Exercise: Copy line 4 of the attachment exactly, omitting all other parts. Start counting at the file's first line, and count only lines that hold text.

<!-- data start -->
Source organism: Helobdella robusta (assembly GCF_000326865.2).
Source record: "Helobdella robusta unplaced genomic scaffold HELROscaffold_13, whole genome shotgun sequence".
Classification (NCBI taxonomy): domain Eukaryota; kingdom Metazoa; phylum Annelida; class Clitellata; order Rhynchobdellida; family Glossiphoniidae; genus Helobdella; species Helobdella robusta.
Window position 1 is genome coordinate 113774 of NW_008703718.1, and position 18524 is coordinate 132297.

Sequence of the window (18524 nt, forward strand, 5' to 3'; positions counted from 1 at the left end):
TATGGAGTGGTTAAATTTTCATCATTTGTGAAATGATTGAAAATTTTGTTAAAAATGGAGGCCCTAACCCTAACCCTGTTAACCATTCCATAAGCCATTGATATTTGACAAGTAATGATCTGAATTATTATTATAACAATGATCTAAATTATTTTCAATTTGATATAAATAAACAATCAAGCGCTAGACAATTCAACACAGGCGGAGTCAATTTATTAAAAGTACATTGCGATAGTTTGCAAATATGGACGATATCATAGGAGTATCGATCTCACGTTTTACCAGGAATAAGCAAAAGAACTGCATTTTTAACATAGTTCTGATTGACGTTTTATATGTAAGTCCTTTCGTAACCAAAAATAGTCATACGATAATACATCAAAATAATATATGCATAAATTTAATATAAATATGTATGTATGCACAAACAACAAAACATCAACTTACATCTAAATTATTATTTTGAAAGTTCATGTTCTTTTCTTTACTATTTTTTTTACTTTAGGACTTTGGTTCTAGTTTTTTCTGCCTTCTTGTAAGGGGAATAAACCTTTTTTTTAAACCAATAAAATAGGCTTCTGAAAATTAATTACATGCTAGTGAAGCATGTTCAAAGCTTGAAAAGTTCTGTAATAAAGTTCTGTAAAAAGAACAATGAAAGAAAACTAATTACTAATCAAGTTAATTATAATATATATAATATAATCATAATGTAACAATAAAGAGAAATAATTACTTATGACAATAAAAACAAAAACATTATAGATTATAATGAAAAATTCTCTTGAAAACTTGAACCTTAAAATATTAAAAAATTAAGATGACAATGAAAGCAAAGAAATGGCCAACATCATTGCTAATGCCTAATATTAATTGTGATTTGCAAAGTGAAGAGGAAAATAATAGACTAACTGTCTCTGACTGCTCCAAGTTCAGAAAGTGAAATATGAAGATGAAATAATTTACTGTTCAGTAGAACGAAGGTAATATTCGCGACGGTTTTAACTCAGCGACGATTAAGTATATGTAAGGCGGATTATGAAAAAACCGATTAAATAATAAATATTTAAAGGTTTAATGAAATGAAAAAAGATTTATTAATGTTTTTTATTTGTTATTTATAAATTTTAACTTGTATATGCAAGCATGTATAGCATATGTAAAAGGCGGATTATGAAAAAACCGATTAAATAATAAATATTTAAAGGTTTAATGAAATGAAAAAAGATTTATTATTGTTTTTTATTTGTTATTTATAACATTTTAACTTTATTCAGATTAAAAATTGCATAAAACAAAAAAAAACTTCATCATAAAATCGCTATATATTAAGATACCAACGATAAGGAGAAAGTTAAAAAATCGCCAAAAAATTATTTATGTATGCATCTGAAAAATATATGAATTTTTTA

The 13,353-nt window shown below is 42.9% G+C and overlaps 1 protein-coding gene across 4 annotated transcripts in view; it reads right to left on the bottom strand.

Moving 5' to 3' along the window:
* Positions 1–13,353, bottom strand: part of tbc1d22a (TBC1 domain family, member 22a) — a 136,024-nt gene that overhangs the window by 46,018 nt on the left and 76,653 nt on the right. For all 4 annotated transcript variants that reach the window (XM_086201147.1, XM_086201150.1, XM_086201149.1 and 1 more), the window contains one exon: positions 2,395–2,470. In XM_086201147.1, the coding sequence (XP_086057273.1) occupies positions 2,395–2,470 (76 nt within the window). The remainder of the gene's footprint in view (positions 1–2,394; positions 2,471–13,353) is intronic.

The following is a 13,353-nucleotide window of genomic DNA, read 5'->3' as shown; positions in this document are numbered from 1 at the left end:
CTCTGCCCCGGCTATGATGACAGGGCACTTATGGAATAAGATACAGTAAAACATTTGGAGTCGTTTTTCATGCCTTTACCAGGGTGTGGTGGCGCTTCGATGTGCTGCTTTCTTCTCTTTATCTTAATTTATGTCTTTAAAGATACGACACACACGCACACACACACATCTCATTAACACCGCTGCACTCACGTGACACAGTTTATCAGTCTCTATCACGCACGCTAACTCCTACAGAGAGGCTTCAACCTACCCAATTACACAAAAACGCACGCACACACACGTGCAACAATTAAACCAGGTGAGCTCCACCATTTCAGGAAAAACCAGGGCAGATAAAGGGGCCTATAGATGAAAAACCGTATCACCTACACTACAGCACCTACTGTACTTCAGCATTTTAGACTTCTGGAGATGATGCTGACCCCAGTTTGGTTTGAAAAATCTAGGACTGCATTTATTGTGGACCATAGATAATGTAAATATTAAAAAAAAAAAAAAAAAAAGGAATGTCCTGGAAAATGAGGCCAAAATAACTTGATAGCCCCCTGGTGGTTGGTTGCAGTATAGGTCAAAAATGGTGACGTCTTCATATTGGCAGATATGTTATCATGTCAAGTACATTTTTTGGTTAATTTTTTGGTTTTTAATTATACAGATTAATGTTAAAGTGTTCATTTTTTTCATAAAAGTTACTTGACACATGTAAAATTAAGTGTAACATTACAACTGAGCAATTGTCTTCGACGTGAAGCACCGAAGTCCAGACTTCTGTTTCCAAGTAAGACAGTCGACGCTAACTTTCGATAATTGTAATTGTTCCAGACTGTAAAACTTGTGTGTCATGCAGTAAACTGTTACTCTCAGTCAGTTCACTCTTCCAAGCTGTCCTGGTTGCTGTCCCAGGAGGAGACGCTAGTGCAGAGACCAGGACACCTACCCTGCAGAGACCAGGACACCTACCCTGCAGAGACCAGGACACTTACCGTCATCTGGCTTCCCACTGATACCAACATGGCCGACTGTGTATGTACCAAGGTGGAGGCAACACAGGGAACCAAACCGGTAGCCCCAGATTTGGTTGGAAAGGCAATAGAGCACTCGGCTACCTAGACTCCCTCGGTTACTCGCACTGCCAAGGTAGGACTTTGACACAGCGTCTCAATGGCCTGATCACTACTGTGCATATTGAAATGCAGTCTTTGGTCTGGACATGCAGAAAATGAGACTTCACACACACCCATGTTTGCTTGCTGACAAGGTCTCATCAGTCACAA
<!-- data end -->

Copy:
Window position 1 is genome coordinate 113774 of NW_008703718.1, and position 18524 is coordinate 132297.